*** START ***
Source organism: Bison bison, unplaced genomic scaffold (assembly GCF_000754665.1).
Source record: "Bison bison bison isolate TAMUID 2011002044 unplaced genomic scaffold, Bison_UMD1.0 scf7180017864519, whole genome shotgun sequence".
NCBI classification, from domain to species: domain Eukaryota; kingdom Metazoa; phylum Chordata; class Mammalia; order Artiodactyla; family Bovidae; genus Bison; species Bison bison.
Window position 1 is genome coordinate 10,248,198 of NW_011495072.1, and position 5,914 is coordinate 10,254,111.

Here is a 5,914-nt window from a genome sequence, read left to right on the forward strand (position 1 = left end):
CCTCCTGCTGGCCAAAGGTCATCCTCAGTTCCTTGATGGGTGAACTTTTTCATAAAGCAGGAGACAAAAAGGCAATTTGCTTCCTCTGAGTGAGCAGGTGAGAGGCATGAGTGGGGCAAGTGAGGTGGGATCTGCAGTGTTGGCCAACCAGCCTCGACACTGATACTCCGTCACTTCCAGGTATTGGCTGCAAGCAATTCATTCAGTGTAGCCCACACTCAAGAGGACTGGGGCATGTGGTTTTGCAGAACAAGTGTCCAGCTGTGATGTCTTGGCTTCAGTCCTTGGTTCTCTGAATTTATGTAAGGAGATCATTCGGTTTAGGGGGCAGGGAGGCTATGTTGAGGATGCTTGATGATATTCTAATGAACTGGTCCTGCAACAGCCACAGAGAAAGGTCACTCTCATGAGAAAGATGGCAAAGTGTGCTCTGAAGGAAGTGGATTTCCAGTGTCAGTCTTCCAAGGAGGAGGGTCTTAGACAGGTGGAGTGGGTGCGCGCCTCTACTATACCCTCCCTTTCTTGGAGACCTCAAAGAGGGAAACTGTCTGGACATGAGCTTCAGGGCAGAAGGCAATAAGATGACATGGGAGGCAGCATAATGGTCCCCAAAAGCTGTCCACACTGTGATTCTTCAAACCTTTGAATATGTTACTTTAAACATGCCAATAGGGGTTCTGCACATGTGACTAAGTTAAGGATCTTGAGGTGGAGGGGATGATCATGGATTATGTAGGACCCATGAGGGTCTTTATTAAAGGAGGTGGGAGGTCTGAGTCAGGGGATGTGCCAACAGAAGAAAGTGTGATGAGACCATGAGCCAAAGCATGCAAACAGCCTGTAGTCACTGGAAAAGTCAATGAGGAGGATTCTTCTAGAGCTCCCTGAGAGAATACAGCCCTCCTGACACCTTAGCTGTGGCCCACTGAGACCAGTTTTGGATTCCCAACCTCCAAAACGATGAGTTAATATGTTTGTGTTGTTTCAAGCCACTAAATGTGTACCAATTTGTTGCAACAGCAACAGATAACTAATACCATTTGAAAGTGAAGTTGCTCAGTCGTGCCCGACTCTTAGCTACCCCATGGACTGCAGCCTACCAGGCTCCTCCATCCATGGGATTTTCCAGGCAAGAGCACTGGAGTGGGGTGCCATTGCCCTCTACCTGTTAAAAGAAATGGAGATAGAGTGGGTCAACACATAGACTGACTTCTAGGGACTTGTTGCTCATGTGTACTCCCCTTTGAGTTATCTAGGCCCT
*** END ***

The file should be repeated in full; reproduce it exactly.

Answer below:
Source organism: Bison bison, unplaced genomic scaffold (assembly GCF_000754665.1).
Source record: "Bison bison bison isolate TAMUID 2011002044 unplaced genomic scaffold, Bison_UMD1.0 scf7180017864519, whole genome shotgun sequence".
NCBI classification, from domain to species: domain Eukaryota; kingdom Metazoa; phylum Chordata; class Mammalia; order Artiodactyla; family Bovidae; genus Bison; species Bison bison.
Window position 1 is genome coordinate 10,248,198 of NW_011495072.1, and position 5,914 is coordinate 10,254,111.

Here is a 5,914-nt window from a genome sequence, read left to right on the forward strand (position 1 = left end):
CCTCCTGCTGGCCAAAGGTCATCCTCAGTTCCTTGATGGGTGAACTTTTTCATAAAGCAGGAGACAAAAAGGCAATTTGCTTCCTCTGAGTGAGCAGGTGAGAGGCATGAGTGGGGCAAGTGAGGTGGGATCTGCAGTGTTGGCCAACCAGCCTCGACACTGATACTCCGTCACTTCCAGGTATTGGCTGCAAGCAATTCATTCAGTGTAGCCCACACTCAAGAGGACTGGGGCATGTGGTTTTGCAGAACAAGTGTCCAGCTGTGATGTCTTGGCTTCAGTCCTTGGTTCTCTGAATTTATGTAAGGAGATCATTCGGTTTAGGGGGCAGGGAGGCTATGTTGAGGATGCTTGATGATATTCTAATGAACTGGTCCTGCAACAGCCACAGAGAAAGGTCACTCTCATGAGAAAGATGGCAAAGTGTGCTCTGAAGGAAGTGGATTTCCAGTGTCAGTCTTCCAAGGAGGAGGGTCTTAGACAGGTGGAGTGGGTGCGCGCCTCTACTATACCCTCCCTTTCTTGGAGACCTCAAAGAGGGAAACTGTCTGGACATGAGCTTCAGGGCAGAAGGCAATAAGATGACATGGGAGGCAGCATAATGGTCCCCAAAAGCTGTCCACACTGTGATTCTTCAAACCTTTGAATATGTTACTTTAAACATGCCAATAGGGGTTCTGCACATGTGACTAAGTTAAGGATCTTGAGGTGGAGGGGATGATCATGGATTATGTAGGACCCATGAGGGTCTTTATTAAAGGAGGTGGGAGGTCTGAGTCAGGGGATGTGCCAACAGAAGAAAGTGTGATGAGACCATGAGCCAAAGCATGCAAACAGCCTGTAGTCACTGGAAAAGTCAATGAGGAGGATTCTTCTAGAGCTCCCTGAGAGAATACAGCCCTCCTGACACCTTAGCTGTGGCCCACTGAGACCAGTTTTGGATTCCCAACCTCCAAAACGATGAGTTAATATGTTTGTGTTGTTTCAAGCCACTAAATGTGTACCAATTTGTTGCAACAGCAACAGATAACTAATACCATTTGAAAGTGAAGTTGCTCAGTCGTGCCCGACTCTTAGCTACCCCATGGACTGCAGCCTACCAGGCTCCTCCATCCATGGGATTTTCCAGGCAAGAGCACTGGAGTGGGGTGCCATTGCCCTCTACCTGTTAAAAGAAATGGAGATAGAGTGGGTCAACACATAGACTGACTTCTAGGGACTTGTTGCTCATGTGTACTCCCCTTTGAGTTATCTAGGCCCT